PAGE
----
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Overriding 'use'?

by Anonymous Monk
on Sep 12, 2005 at 06:27 UTC ( #491162=perlquestion: print w/ replies, xml ) Need Help??
Anonymous Monk has asked for the wisdom of the Perl Monks concerning the following question:

Greetings. I am trying to figure out how to override 'use'.

BEGIN{ use subs qw(use); sub use{ print "Using fake use\n"; } } use Data::Dumper;
However, this didn't seem to work. I tried enclosing the enclosing the 'subs' pragma and the fake 'use' definition in a BEGIN block because the 'use' occurs at compile time. Alas, this didn't seem to work.

Thus I have come to you seeking enlightenment. I am going about this wrong? Is it even possible to override the 'use' special form? Is their documentation anywhere specifying what CORE subroutines are and are not overridable?

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Re: Overriding 'use'?
by Zaxo (Archbishop) on Sep 12, 2005 at 06:52 UTC

    There are several theories about how to tell when a builtin is overridable, for example if prototype 'CORE::foo' is defined foo is overridable. That's mostly true, but there are exceptions.

    Here's a quick way to tell:

    $ perl -e'BEGIN{ *CORE::GLOBAL::use = sub{1};} use CGI qw/:standard/; +print header' Content-Type: text/html; charset=ISO-8859-1 $
    The override didn't take, so use is what it is.

    A simpler version:

    $ perl -e'use Fatal qw/use/;' Cannot make a non-overridable builtin fatal at /usr/lib/perl5/5.8.4/Fa +tal.pm line 108. BEGIN failed--compilation aborted at -e line 1. $
    Unfortunately, Fatal uses the defined prototype rule to decide that.

    After Compline,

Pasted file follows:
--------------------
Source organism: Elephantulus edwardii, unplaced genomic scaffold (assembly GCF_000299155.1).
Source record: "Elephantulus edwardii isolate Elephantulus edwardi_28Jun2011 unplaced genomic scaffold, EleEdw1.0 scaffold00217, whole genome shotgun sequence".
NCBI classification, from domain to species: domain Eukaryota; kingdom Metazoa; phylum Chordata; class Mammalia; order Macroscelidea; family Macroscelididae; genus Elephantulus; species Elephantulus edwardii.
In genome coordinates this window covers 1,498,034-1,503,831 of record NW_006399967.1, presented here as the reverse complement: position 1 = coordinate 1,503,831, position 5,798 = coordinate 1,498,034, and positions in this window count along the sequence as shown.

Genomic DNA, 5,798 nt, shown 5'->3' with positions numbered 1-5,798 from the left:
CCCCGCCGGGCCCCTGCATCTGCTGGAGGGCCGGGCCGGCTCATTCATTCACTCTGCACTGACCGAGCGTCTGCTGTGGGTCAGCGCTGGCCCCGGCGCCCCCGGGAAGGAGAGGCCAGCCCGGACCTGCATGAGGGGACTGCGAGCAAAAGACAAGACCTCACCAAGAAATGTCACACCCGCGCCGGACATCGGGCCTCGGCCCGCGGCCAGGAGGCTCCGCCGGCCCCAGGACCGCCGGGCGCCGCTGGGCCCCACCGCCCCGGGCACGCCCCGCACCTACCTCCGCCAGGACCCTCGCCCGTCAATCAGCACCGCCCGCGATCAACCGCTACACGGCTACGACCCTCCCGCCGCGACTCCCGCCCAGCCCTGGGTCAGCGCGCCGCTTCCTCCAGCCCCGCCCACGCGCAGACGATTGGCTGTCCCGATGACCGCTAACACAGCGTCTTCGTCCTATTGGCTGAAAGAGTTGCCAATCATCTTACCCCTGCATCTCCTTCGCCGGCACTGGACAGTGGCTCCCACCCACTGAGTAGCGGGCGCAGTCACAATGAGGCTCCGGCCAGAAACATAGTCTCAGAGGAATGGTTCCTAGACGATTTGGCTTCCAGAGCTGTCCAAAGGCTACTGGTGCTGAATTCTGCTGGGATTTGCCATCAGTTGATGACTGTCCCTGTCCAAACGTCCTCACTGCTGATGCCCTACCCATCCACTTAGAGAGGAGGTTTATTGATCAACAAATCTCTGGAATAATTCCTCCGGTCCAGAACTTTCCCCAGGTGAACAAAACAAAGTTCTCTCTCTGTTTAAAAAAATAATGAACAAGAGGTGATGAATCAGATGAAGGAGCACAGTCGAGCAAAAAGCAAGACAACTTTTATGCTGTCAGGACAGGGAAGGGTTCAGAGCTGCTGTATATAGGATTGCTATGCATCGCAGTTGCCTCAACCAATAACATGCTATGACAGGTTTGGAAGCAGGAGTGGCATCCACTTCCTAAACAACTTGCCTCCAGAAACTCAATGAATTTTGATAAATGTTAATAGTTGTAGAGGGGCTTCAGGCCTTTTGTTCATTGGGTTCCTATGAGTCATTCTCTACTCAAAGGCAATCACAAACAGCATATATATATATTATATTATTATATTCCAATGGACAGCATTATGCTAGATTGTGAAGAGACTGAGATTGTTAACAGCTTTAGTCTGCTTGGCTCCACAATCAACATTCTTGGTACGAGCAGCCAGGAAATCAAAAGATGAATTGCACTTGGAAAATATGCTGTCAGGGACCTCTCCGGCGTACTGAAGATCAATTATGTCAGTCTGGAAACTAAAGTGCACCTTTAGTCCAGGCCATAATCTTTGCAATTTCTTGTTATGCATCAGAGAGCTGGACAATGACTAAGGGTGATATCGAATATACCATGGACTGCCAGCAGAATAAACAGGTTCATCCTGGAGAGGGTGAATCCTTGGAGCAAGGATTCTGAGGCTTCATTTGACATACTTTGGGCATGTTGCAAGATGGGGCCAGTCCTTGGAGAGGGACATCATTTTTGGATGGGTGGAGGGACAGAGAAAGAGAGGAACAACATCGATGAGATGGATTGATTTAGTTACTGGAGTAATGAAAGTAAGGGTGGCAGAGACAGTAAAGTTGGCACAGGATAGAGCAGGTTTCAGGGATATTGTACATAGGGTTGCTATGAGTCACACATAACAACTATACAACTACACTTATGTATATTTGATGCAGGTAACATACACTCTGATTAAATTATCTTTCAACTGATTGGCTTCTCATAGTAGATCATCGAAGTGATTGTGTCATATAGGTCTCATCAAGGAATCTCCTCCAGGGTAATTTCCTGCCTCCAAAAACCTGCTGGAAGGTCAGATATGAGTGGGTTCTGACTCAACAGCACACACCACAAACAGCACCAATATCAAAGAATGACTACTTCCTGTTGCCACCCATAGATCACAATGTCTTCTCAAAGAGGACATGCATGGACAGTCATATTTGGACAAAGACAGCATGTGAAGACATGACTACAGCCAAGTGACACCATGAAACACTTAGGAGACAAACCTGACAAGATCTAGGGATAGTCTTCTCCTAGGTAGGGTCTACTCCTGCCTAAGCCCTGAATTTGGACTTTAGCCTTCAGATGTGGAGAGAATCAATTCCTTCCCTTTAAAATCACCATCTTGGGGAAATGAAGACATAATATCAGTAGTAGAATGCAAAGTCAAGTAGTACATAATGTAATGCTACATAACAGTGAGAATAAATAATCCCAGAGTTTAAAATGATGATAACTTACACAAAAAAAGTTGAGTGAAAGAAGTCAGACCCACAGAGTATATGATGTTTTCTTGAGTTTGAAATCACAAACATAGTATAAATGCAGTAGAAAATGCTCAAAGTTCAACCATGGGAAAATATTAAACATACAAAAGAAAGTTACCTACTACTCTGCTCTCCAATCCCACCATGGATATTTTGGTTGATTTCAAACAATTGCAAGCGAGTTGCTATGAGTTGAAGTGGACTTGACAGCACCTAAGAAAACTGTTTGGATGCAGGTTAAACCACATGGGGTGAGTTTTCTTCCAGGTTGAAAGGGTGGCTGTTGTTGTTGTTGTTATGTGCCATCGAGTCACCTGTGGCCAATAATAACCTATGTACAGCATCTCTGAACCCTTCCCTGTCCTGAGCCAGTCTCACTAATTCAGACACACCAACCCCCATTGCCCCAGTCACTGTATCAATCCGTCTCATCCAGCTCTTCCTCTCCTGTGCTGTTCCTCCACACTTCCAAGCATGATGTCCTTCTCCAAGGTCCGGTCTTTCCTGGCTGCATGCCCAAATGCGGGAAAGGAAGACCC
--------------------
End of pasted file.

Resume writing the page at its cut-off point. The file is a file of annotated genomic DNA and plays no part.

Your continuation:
Zaxo

Re: Overriding 'use'?
by rinceWind (Monsignor) on Sep 12, 2005 at 10:51 UTC

    You've not actually stated what you want to override 'use' for. If you are wanting to intercept use (and require), there is another way to do this.

    Perl 5.8.x: If you insert a CODEREF into @INC (unshift, push or splice), the sub gets invoked magically, and can do its own work to provide the module. See perldoc -f require. To intercept 'use', you need to do this in a BEGIN block at the top of your main script.

    --

    Oh Lord, wonít you burn me a Knoppix CD ?
    My friends all rate Windows, I must disagree.
    Your powers of persuasion will set them all free,
    So oh Lord, wonít you burn me a Knoppix CD ?
    (Missquoting Janis Joplin)

      Also, depending on what you want to do, you could override the import routine of a module, either wrapping it or replacing it entirely. You still suffer the load penalties of require, but you can rejigger the part that actually does work. Not sure why you would want to do it, but just want to point out that it's possible.

      # Replace Data::Dumper::import BEGIN { no warnings 'redefine'; require Data::Dumper; *Data::Dumper::import = sub { warn "Can't use Data::Dumper" }; }

      Since a module is only require-ed once, any subsequent calls to use Data::Dumper should skip the require call, but will invoke your new "import" routine. I'd guess this is only really useful if you wrap it rather than replace it. E.g.

      # Count times "Data::Dumper::import" is called, e.g. via use BEGIN { no warnings 'redefine'; require Data::Dumper; # initialize the counter my $dumper_counter = 0; # save the original import sub before replacing it my $dumper_import = *Data::Dumper::import{CODE}; # install import wrapper with closures *Data::Dumper::import = sub { $dumper_counter++; $dumper_import->(@_); }; }

      Big warning bells should be going off in your head if you actually want to try stuff like this. (E.g. import isn't always called; import looks at caller to find what package to install into, so you may need to use Sub::Uplevel to fake it, etc.) This is fine for experimentation, but I'd warn against it for any production needs. But, nevertheless, it's instructive into just how flexible the Perl symbol table system is.

      -xdg

      Code written by xdg and posted on PerlMonks is public domain. It is provided as is with no warranties, express or implied, of any kind. Posted code may not have been tested. Use of posted code is at your own risk.

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